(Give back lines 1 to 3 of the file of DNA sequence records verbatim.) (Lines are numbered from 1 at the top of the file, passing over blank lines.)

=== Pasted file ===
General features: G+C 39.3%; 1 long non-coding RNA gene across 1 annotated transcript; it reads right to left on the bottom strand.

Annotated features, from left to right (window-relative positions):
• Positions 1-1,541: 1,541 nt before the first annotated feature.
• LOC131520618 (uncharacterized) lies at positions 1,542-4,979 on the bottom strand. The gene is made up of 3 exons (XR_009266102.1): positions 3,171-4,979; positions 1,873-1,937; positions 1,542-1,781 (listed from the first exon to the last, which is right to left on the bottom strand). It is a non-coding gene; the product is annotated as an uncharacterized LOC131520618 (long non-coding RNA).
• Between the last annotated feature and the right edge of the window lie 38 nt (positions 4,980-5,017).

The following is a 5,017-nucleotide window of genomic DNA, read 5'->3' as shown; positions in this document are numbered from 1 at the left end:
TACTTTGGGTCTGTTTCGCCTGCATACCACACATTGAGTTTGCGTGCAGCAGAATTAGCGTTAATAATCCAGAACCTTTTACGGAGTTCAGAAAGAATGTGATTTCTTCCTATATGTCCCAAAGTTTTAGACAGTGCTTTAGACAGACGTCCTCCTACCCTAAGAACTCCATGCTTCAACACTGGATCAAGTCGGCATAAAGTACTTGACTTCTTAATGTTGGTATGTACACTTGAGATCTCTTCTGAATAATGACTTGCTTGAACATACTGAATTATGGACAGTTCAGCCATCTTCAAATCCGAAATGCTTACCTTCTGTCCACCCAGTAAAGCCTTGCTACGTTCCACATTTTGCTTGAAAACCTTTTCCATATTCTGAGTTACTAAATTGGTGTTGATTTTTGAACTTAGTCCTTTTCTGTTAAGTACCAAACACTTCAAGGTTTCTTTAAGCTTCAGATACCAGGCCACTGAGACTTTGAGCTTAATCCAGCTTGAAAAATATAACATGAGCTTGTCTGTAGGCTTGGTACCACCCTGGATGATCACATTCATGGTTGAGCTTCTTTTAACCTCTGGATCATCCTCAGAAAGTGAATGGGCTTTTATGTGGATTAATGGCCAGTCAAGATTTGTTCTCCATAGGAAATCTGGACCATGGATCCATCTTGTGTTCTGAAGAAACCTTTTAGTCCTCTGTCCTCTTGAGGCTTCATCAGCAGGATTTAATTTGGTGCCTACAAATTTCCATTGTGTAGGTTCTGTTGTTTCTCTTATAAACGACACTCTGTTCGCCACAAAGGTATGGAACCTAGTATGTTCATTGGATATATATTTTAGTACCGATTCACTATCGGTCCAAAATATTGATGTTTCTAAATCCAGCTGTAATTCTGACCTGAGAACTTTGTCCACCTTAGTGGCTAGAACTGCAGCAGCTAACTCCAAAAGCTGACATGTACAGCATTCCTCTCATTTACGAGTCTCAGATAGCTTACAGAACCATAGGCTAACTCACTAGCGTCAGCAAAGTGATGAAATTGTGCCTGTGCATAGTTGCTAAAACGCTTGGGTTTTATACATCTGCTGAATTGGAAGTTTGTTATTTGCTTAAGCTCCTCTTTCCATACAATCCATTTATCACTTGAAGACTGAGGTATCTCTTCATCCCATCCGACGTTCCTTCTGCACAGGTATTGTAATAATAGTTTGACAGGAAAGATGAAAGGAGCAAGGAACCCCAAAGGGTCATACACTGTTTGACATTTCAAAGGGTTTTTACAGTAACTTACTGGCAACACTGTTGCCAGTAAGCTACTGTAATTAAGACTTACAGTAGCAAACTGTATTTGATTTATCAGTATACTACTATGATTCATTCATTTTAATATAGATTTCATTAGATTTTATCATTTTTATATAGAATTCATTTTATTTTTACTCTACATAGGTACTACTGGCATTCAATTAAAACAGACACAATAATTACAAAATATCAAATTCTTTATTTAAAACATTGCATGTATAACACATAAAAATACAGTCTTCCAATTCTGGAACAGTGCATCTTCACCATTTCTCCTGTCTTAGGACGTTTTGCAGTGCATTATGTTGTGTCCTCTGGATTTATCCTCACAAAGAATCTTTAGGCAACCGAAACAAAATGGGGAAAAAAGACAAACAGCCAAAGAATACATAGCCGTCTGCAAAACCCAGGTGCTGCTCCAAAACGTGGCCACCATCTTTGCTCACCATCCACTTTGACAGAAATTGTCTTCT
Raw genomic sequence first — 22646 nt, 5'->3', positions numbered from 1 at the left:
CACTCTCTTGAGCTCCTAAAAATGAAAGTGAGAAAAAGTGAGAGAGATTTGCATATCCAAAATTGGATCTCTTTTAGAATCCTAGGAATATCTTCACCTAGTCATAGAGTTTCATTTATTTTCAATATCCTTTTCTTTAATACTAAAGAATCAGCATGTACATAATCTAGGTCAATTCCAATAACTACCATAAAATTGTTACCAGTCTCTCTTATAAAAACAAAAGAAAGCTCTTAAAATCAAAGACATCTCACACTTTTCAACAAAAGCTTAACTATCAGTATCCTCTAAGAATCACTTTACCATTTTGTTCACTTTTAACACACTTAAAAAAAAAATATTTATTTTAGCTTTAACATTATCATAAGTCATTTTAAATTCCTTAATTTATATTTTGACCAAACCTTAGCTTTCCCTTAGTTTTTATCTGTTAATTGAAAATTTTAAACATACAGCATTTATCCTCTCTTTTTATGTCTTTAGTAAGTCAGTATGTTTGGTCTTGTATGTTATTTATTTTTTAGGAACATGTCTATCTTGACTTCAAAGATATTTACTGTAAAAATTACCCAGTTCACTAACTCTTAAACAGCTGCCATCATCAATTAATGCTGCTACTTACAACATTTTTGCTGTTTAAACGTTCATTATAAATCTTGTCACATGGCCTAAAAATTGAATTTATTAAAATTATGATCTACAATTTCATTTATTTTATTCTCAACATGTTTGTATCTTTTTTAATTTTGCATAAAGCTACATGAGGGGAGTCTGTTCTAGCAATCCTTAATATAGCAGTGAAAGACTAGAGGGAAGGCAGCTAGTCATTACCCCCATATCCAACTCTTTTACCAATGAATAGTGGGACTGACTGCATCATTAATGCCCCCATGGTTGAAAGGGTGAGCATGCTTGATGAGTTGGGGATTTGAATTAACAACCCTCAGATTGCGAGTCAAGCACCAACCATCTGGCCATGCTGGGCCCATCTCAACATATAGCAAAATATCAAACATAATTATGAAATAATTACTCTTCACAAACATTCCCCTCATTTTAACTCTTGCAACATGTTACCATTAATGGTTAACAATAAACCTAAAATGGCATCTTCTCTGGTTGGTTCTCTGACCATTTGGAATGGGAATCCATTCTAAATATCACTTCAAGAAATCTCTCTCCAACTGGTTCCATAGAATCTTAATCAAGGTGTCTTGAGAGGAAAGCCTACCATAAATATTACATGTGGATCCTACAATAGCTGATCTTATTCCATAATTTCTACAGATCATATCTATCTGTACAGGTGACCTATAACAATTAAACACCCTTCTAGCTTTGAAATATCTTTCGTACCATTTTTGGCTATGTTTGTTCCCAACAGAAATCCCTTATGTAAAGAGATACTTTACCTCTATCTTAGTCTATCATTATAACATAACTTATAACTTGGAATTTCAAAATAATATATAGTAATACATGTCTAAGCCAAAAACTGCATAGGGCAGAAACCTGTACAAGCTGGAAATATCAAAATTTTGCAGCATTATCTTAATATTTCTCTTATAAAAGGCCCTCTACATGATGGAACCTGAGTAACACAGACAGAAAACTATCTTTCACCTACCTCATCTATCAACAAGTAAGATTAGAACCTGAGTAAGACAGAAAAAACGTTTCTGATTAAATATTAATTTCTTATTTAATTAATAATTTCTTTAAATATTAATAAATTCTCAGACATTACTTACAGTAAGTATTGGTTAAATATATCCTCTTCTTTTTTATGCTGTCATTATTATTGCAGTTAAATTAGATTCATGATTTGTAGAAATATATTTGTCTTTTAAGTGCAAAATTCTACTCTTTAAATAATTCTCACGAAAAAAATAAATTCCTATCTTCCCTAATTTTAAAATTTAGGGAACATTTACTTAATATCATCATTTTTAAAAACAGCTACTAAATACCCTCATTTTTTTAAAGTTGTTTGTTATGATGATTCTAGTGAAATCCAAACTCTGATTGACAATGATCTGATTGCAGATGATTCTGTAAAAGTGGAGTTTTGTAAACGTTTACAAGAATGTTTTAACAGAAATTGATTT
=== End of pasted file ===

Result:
General features: G+C 39.3%; 1 long non-coding RNA gene across 1 annotated transcript; it reads right to left on the bottom strand.

Annotated features, from left to right (window-relative positions):
• Positions 1-1,541: 1,541 nt before the first annotated feature.